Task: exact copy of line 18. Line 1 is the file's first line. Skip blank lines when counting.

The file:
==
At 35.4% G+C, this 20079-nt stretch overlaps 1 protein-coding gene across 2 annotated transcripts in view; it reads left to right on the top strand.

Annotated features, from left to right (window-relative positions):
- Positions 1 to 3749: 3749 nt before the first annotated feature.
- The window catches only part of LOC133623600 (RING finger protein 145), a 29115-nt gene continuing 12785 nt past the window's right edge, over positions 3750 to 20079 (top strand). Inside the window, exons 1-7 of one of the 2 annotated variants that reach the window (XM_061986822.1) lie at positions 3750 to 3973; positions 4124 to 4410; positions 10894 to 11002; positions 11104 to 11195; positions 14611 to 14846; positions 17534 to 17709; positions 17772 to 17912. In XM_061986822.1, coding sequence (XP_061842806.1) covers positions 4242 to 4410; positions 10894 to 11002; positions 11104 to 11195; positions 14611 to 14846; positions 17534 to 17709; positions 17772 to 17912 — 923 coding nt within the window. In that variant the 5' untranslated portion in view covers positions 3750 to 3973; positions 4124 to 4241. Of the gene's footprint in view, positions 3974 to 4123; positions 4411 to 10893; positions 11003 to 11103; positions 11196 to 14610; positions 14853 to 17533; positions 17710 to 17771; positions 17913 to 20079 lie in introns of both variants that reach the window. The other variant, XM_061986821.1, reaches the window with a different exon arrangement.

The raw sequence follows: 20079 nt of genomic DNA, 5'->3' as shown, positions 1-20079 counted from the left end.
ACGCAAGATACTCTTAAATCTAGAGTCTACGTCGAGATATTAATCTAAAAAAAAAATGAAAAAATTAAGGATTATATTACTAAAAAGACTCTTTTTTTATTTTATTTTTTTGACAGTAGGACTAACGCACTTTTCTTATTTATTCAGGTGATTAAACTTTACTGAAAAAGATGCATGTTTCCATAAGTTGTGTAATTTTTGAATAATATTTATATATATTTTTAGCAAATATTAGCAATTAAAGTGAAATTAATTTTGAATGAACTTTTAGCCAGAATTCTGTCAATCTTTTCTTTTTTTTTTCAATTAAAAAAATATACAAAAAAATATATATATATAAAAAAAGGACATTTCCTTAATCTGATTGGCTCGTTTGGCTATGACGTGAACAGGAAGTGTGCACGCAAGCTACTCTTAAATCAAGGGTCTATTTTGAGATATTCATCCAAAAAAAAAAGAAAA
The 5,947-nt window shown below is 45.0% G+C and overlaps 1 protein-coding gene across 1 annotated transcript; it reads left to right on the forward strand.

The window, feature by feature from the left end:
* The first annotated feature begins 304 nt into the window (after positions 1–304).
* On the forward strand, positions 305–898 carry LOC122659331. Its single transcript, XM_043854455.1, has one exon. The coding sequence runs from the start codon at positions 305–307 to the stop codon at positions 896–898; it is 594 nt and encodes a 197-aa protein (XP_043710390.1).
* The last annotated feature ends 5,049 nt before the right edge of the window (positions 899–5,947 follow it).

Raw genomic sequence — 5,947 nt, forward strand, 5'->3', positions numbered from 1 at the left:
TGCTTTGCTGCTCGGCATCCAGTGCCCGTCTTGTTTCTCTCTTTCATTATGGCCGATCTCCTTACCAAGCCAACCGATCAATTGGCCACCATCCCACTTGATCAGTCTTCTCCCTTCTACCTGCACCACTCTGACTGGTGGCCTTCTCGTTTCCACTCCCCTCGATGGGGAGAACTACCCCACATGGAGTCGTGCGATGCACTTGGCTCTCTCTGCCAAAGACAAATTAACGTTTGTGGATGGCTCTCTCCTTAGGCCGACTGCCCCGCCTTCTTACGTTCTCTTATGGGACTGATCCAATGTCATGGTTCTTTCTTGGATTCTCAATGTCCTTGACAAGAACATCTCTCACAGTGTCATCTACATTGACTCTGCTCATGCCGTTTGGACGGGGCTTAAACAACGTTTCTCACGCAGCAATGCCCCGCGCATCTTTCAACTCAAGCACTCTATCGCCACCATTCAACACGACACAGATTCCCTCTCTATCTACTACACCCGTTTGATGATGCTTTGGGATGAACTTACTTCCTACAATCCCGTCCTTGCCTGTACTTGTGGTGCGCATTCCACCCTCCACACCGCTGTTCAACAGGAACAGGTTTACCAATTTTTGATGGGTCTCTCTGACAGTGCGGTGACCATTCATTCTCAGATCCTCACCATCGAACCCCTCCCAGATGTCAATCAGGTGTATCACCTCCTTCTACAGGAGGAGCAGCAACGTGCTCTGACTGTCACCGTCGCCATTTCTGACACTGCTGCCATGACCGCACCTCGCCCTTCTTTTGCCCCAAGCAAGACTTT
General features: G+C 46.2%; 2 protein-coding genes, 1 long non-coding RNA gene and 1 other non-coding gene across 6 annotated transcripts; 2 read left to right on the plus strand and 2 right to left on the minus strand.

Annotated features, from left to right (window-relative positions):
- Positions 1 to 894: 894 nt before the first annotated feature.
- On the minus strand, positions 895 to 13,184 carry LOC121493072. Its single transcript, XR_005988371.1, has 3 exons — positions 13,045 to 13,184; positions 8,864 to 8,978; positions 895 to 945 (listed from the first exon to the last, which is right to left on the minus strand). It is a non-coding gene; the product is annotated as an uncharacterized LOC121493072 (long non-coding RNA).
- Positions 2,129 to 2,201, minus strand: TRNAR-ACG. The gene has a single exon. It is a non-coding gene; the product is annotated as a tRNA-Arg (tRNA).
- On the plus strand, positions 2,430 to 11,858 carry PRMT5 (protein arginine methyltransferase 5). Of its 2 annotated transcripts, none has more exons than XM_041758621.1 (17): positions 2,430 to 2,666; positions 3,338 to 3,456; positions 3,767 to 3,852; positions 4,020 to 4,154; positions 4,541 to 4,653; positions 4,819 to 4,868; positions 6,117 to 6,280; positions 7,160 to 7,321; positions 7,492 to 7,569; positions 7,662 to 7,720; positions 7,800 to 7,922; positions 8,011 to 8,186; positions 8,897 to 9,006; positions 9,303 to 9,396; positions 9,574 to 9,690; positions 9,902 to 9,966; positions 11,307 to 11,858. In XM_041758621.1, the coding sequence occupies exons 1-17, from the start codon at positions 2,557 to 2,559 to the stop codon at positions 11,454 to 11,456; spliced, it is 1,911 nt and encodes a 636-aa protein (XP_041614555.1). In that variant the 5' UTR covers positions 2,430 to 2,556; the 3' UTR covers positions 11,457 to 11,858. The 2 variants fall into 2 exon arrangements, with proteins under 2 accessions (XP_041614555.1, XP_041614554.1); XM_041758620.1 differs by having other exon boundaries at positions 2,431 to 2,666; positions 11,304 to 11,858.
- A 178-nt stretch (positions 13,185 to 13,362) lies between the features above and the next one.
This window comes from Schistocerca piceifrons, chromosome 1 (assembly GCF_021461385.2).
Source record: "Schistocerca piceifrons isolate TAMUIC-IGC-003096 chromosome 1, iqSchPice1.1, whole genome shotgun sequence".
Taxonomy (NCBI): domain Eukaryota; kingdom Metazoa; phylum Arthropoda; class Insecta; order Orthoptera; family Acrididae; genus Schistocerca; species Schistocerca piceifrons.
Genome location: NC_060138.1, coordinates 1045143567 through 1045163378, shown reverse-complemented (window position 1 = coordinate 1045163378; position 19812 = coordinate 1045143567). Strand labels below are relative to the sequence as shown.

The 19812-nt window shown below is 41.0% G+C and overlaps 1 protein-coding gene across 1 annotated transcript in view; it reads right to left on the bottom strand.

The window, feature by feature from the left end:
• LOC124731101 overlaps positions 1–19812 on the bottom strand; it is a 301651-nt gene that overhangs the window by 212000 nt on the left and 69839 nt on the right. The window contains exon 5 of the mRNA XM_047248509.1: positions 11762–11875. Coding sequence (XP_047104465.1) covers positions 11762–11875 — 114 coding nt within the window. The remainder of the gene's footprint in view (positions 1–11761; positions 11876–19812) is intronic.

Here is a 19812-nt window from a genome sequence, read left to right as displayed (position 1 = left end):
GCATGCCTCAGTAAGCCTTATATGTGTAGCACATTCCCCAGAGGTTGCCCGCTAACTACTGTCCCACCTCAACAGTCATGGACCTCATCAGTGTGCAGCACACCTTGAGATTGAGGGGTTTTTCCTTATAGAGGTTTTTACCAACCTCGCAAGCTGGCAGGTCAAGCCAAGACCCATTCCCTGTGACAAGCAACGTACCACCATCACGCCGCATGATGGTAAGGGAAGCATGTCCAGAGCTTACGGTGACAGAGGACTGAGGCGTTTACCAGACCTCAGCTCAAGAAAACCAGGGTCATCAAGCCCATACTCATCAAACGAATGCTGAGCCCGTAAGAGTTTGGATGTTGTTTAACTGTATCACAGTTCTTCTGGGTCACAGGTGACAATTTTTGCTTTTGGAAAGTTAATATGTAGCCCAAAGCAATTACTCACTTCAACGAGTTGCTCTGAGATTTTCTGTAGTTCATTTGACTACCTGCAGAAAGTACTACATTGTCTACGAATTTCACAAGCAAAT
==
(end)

- Positions 2,129 to 2,201, minus strand: TRNAR-ACG. The gene has a single exon. It is a non-coding gene; the product is annotated as a tRNA-Arg (tRNA).